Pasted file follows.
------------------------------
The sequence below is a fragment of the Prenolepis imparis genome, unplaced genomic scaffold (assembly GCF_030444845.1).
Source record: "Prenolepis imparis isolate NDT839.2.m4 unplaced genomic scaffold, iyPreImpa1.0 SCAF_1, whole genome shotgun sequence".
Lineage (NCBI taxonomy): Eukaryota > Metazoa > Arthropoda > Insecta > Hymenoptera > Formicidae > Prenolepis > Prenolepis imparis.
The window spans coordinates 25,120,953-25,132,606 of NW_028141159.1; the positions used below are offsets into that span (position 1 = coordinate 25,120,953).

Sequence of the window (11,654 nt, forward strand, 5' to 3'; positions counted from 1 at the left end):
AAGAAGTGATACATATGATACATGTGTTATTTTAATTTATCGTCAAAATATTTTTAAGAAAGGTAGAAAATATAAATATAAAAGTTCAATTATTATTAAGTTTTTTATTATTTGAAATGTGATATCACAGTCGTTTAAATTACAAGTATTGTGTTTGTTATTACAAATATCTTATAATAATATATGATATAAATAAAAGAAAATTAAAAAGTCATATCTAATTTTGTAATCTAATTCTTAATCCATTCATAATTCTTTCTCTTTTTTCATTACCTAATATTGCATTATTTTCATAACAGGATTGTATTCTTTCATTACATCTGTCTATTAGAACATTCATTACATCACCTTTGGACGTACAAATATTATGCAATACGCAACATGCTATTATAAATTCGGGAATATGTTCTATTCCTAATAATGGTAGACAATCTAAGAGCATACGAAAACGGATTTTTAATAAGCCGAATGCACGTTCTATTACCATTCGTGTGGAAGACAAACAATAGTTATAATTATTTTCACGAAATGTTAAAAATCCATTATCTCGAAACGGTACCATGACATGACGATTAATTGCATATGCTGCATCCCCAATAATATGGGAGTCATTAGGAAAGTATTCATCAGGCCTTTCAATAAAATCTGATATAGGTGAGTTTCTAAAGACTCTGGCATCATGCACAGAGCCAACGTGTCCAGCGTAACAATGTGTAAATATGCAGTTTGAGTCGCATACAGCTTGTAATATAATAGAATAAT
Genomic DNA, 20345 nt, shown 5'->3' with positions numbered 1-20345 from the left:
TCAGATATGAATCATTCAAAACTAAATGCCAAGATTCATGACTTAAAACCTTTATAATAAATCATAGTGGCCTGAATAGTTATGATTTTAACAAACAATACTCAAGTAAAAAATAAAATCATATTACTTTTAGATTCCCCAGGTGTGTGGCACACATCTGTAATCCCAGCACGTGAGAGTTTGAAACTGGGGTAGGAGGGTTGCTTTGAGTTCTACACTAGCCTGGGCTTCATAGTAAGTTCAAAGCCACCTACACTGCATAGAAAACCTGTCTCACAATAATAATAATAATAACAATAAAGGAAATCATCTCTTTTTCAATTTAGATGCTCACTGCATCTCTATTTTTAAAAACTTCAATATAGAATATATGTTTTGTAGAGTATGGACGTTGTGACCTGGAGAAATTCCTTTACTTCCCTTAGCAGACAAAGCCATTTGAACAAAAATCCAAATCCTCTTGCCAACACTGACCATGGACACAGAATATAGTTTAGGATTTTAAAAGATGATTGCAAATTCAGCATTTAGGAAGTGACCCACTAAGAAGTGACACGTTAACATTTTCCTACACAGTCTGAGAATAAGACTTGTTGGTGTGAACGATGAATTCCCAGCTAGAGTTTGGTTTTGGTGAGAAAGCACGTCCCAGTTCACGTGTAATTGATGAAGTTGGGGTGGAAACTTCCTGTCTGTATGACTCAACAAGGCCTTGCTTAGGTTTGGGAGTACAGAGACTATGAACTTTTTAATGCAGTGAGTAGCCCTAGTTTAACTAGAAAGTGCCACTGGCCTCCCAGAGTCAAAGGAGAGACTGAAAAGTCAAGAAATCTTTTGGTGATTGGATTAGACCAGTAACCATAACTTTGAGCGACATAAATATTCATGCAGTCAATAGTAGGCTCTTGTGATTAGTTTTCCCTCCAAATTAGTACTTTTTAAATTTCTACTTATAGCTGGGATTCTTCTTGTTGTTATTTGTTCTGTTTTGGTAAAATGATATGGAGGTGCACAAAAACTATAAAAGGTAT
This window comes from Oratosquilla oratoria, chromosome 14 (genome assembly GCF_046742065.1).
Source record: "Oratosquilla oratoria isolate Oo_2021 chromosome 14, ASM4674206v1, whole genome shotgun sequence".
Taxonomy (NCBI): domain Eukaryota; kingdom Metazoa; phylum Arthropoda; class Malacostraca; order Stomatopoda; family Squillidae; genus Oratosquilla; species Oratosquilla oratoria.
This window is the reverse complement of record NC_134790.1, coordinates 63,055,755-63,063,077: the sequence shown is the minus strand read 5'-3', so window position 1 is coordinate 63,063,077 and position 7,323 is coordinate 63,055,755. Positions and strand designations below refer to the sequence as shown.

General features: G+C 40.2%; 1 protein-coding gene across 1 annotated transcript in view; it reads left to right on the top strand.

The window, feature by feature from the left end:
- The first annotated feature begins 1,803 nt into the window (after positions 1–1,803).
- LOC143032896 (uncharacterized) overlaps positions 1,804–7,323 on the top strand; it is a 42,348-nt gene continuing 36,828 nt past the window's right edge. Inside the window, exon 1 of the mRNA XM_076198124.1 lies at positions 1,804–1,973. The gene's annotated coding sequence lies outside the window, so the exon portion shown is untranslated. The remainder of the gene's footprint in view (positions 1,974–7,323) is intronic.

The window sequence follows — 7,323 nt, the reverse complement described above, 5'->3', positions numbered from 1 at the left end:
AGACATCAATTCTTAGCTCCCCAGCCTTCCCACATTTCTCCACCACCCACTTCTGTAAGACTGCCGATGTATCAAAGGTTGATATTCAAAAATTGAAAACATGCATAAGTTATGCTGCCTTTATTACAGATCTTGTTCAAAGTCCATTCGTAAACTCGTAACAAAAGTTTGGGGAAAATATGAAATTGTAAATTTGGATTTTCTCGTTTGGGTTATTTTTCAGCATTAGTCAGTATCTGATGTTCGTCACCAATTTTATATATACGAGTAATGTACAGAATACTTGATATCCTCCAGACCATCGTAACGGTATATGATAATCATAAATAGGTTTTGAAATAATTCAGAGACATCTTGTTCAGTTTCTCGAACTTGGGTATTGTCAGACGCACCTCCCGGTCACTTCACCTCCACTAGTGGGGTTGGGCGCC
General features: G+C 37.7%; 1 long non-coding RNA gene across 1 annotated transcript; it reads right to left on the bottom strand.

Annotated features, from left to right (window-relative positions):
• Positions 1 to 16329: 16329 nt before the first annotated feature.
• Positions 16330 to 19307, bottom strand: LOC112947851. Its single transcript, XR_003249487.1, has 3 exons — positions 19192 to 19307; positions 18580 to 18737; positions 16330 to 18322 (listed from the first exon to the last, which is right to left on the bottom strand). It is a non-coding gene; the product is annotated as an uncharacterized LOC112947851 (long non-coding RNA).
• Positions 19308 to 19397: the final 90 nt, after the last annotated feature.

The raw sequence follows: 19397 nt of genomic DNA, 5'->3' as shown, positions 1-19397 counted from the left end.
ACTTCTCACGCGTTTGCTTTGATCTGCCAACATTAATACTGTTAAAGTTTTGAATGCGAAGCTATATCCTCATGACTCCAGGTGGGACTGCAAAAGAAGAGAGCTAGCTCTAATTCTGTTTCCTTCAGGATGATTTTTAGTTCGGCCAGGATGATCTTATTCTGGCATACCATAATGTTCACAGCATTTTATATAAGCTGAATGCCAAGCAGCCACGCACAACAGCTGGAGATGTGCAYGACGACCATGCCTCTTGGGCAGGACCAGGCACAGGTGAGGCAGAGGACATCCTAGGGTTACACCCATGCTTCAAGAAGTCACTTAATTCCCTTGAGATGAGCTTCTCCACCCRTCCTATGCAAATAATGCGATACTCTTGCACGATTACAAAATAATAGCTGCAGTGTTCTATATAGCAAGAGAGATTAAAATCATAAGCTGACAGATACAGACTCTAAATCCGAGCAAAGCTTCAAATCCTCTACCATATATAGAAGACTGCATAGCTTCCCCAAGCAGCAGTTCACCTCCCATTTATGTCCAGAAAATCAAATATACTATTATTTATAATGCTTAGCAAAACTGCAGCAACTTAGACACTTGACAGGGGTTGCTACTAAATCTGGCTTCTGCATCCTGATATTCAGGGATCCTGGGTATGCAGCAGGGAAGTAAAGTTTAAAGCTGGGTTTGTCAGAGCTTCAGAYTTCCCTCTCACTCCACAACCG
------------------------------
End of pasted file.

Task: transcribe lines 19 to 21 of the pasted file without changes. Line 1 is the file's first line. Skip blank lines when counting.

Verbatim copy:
General features: G+C 37.7%; 1 long non-coding RNA gene across 1 annotated transcript; it reads right to left on the bottom strand.

Annotated features, from left to right (window-relative positions):
• Positions 1 to 16329: 16329 nt before the first annotated feature.